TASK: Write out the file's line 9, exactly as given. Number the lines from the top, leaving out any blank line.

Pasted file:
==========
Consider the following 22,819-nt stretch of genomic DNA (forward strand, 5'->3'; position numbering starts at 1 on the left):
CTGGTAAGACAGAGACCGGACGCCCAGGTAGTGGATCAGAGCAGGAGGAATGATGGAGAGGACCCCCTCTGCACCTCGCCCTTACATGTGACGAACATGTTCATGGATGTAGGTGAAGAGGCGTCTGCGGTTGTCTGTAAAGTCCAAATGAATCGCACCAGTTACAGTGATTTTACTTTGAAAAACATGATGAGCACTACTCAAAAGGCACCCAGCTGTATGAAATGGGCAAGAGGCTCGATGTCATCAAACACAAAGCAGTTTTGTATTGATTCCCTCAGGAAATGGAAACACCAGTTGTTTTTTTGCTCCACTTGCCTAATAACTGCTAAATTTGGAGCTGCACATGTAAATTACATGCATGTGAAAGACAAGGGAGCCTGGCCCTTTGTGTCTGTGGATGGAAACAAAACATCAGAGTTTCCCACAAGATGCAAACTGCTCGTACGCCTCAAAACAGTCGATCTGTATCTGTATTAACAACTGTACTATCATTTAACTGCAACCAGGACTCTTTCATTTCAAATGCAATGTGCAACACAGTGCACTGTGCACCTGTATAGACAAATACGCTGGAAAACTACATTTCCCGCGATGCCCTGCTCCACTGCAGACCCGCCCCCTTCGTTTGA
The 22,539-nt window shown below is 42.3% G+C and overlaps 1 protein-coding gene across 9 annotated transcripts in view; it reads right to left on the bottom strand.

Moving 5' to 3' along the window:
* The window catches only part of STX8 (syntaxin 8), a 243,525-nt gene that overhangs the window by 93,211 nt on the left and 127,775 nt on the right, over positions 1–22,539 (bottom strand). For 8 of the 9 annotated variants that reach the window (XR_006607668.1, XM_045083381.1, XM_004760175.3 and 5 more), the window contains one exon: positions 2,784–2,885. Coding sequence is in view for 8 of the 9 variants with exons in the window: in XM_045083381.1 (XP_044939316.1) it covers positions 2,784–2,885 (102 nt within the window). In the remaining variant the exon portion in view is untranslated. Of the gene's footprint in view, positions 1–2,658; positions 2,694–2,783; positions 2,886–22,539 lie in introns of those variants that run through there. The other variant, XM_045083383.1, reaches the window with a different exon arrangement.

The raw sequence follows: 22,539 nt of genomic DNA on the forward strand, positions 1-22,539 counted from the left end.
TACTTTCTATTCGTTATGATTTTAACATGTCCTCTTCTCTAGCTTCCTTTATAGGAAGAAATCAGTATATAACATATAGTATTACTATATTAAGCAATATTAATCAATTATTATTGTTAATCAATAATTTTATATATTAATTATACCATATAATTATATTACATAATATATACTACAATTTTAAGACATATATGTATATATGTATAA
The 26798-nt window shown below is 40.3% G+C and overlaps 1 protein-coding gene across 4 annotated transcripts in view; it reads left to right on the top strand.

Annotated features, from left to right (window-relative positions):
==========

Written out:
Annotated features, from left to right (window-relative positions):